The federal government swore out federal arrest warrants Friday for two brothers indicted in the Wilmington shootout with police last weekend, allowing FBI agents nationwide to join in the manhunt.
Police think brothers Chevie O'Brien Kehoe, 24, and Cheyne Christopher Kehoe, 20, might still be on the run in a white 1977 Dodge Executive motor home with green trim and Montana license plates.
The motor home is registered to Chevie Kehoe's wife, Karena Gumm. The FBI considers the brothers armed and extremely dangerous. They're believed to be traveling with Ms. Gumm and Cheyne's wife, Tanna Kehoe, and four young children.
Cincinnati FBI spokesman Ed Boldt declined to discuss what specific actions the FBI would
take in the nationwide search for the Kehoes, who have links to white supremacist groups.
The warrants issued Friday simply give the agency the authority to involve as many agents as necessary to catch the men, Mr. Boldt said.
Police said Chevie Kehoe, who has ties to the Aryan Nations white supremacy group, is a suspect in a February 1995 theft of guns from William Mueller, a licensed gun dealer in
Arkansas with suspected ties to militia groups and the white supremacist Christian Identity movement.
The bodies of Mr. Mueller, 53, his wife Nancy, 28, and her daughter Sarah, 8, were found in June 1996, six months after they disappeared.
''He's a suspect, the focus,'' Arkansas state police Lt. Chuck Lambert said of Chevie Kehoe. ''Not in the murder itself ... but the burglary.''
Police also say the first direct link to Chevie Kehoe came six months after the Muellers' bodies were found, when Sean Michael Haines, 19, a self-described Aryan Nations youth leader also from Spokane, was stopped for parking in a handicapped zone in Sioux Falls, S.D.
A check of the 1978 Chevrolet Suburban he was driving yielded two guns, a .223-caliber Bushmaster rifle and a Ruger Redhawk .44 Magnum revolver, that was stolen from the Muellers' home along with 17 others.
After being charged with two counts of grand theft, Mr. Haines spent 10 days in jail on $50,000 bond, which prosecutors argued for because he had no job and no ties to the area, and was therefore a significant risk to flee.
On Dec. 20, Mr. Haines was released on his own recognizance, with a promise to reappear at trial, which is now set for March 24, Minnehaha County district attorney Dave Nelson said.
The Enquirer has learned through a source close to the South Dakota investigation that Mr. Haines implicated Chevie Kehoe as the source of the stolen guns.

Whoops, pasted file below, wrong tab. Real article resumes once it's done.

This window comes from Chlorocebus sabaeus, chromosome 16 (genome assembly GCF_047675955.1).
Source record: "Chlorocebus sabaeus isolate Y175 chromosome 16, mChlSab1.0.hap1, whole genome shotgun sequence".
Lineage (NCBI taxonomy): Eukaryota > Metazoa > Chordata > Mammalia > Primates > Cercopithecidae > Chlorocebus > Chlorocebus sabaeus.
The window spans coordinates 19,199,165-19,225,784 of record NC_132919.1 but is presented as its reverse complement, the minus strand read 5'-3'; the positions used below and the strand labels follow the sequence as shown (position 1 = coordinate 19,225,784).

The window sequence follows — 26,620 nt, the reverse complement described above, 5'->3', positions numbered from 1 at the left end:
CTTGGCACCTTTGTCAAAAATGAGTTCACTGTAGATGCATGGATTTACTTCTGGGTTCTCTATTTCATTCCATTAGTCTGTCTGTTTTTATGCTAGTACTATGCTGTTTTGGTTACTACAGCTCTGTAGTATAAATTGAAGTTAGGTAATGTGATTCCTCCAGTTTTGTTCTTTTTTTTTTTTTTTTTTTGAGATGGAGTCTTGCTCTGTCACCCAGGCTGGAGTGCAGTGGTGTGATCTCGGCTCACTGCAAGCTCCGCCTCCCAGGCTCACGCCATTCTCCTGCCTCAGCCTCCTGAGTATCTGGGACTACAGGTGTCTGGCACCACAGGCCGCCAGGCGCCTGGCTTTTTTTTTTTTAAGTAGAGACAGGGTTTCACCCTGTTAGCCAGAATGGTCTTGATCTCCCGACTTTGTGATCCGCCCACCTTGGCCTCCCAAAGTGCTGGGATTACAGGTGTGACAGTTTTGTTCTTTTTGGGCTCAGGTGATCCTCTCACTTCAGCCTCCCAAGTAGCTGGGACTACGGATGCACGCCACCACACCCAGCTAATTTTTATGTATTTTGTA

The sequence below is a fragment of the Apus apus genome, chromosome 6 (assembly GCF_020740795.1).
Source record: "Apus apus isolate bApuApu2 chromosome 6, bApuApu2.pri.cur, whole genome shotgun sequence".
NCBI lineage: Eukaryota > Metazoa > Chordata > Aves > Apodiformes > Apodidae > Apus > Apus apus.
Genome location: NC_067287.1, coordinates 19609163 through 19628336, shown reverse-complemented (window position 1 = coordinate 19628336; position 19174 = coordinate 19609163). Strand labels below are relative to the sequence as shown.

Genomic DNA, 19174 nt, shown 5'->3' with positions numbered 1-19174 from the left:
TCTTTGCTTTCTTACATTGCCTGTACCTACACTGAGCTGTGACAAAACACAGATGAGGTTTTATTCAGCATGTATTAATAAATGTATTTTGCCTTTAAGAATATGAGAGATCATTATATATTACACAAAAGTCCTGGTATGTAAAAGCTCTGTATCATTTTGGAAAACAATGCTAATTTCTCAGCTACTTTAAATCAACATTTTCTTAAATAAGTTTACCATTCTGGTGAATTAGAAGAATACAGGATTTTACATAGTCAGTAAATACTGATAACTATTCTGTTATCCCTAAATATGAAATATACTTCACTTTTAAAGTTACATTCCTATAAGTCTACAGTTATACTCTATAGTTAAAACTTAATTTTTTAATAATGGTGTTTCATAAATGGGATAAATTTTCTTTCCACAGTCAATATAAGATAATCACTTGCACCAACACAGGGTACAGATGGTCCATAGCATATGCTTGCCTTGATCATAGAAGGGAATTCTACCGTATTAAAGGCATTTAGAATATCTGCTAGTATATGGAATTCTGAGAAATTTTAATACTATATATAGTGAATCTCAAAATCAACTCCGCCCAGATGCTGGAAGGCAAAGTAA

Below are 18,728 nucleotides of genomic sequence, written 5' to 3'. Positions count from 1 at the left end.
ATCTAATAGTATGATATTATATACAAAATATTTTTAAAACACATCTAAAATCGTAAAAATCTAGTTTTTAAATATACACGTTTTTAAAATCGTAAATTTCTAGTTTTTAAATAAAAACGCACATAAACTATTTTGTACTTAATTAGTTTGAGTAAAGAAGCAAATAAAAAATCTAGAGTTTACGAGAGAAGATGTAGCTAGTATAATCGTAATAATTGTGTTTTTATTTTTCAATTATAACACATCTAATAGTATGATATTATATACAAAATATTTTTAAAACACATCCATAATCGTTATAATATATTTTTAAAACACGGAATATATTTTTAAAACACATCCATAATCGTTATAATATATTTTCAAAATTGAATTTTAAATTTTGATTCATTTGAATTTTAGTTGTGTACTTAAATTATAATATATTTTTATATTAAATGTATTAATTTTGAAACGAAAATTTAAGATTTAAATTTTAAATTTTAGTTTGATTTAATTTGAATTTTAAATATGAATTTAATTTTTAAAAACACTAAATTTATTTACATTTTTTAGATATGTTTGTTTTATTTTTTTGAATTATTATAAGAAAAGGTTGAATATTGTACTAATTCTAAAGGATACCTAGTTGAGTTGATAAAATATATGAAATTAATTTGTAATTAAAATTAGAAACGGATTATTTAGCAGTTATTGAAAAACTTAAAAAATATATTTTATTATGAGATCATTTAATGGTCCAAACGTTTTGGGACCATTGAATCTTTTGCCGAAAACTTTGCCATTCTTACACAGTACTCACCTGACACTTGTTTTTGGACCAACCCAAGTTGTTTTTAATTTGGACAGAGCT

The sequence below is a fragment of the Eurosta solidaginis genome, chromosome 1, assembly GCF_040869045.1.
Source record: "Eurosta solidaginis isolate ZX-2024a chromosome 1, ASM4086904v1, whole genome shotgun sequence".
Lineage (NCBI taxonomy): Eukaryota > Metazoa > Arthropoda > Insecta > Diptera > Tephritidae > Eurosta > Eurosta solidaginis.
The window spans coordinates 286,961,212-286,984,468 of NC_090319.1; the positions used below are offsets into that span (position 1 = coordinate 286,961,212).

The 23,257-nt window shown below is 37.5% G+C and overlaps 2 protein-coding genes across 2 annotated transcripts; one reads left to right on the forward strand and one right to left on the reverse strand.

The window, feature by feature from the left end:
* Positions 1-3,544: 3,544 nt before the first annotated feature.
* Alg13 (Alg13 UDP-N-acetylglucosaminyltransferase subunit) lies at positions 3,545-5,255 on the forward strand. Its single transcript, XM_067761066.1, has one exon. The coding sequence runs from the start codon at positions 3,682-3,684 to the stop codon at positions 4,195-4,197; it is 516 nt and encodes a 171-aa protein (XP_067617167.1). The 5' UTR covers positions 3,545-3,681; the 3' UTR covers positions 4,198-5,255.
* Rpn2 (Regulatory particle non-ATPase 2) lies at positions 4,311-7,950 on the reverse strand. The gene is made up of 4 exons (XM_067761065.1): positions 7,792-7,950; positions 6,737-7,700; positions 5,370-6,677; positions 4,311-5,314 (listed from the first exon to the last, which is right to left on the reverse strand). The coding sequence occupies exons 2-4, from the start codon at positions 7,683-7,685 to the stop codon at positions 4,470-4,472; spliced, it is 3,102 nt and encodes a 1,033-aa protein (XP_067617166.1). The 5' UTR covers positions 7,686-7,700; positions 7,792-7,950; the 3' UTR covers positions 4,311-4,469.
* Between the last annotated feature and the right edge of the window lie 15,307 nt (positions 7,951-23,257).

The Kehoe brothers' troubles here started Saturday. According to the Ohio State Highway Patrol, Chevie Kehoe was driving a blue Chevrolet Suburban in Wilmington when a state trooper pulled him over for a registration violation.
Cheyne Kehoe, the passenger in the Suburban, pulled a semi-automatic handgun and shot at the trooper and a Clinton County sheriff's deputy, then ran, investigators said. The officers weren't hurt.
Chevie Kehoe drove off, but a Wilmington police officer caught up with him later. He shot at the officer and ran off, abandoning the Suburban, police said. A passing motorist was shot and wounded slightly during the incident.
Investigators suspect one or both men stole a car in Wilmington and drove back to Frankfort, Ohio, near Chillicothe, where they were staying at a campground.
Chevie Kehoe told the trooper who stopped him initially that he was camping near Chillicothe, but Ross County officials weren't notified until Tuesday that the gunmen might be in their area.
Police also want to question Jacob Myron Settle, 39, a white supremacist friend of Chevie Kehoe who is the registered owner of the Suburban.
Anyone with information about the Kehoes or the case should call (800) 525-5555 or (614) 466-2660, police said.
In a lengthy interview with the Colville Statesman-Examiner several years ago, Chevie Kehoe explained what the Christian Identity movement meant to him.
''As a white person, I'm able to be proud of my ancestry, to celebrate it without being persecuted for it,'' he told the paper. ''Other ethnic groups are allowed to voice their information about what their ancestry represents. But if we do, it makes national news.''
Despite the headlines the Kehoe brothers are making, their hometown of Colville is not a place overflowing with white supremacy groups, said Jan Feiler, who lives about 30 miles outside of Colville and doesn't know the Kehoes.
The strongly Republican town of 9,000 got a Wal-Mart a couple years back, she said. There are many churches there, but most are Baptist, Methodist or other mainstream religions, not Christian Identity or the like, she said.
''It's a quiet little town, and everybody gets along with everybody,'' Ms. Feiler said. ''I think they would be the exception.''
BROTHERS INDICTED, SOUGHT IN SHOOTOUTS Feb. 21 1997
TWO GUNMEN TRACKED TO CAMPGROUND Feb. 20 1997
INVESTIGATORS, SUPREMACISTS APPEAL TO PUBLIC Feb. 19, 1997
FBI JOINS HUNT FOR GUNMEN Feb. 18, 1997
SHOOTOUT MAY BE LINKED TO KILLINGS Feb. 17, 1997